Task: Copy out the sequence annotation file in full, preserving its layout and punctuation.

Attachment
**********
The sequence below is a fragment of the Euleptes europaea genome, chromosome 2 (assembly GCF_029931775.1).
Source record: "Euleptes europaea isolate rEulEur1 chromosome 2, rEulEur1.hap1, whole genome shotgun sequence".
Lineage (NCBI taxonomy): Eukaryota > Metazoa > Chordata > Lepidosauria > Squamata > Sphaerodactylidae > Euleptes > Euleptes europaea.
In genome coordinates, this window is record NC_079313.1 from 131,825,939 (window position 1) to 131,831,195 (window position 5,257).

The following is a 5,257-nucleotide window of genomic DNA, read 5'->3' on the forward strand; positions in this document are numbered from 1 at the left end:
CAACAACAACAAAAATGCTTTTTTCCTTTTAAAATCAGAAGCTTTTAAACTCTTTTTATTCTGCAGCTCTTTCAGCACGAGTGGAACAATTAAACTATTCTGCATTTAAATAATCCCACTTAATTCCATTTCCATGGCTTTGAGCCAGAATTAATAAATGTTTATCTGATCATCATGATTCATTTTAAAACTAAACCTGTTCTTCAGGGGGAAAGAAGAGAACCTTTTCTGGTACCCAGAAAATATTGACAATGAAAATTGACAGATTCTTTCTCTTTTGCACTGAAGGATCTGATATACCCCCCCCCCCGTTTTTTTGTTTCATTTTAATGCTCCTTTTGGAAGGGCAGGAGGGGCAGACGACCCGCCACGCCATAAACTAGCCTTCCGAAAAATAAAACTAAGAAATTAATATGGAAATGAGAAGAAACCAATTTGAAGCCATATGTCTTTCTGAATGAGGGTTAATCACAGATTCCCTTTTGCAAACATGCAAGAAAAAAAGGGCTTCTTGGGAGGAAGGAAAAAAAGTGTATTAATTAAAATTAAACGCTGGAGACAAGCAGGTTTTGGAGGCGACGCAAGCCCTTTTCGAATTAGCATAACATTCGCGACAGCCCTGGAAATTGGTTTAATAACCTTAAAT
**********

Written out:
The sequence below is a fragment of the Euleptes europaea genome, chromosome 2 (assembly GCF_029931775.1).
Source record: "Euleptes europaea isolate rEulEur1 chromosome 2, rEulEur1.hap1, whole genome shotgun sequence".
Lineage (NCBI taxonomy): Eukaryota > Metazoa > Chordata > Lepidosauria > Squamata > Sphaerodactylidae > Euleptes > Euleptes europaea.
In genome coordinates, this window is record NC_079313.1 from 131,825,939 (window position 1) to 131,831,195 (window position 5,257).

The following is a 5,257-nucleotide window of genomic DNA, read 5'->3' on the forward strand; positions in this document are numbered from 1 at the left end:
CAACAACAACAAAAATGCTTTTTTCCTTTTAAAATCAGAAGCTTTTAAACTCTTTTTATTCTGCAGCTCTTTCAGCACGAGTGGAACAATTAAACTATTCTGCATTTAAATAATCCCACTTAATTCCATTTCCATGGCTTTGAGCCAGAATTAATAAATGTTTATCTGATCATCATGATTCATTTTAAAACTAAACCTGTTCTTCAGGGGGAAAGAAGAGAACCTTTTCTGGTACCCAGAAAATATTGACAATGAAAATTGACAGATTCTTTCTCTTTTGCACTGAAGGATCTGATATACCCCCCCCCCCGTTTTTTTGTTTCATTTTAATGCTCCTTTTGGAAGGGCAGGAGGGGCAGACGACCCGCCACGCCATAAACTAGCCTTCCGAAAAATAAAACTAAGAAATTAATATGGAAATGAGAAGAAACCAATTTGAAGCCATATGTCTTTCTGAATGAGGGTTAATCACAGATTCCCTTTTGCAAACATGCAAGAAAAAAAGGGCTTCTTGGGAGGAAGGAAAAAAAGTGTATTAATTAAAATTAAACGCTGGAGACAAGCAGGTTTTGGAGGCGACGCAAGCCCTTTTCGAATTAGCATAACATTCGCGACAGCCCTGGAAATTGGTTTAATAACCTTAAAT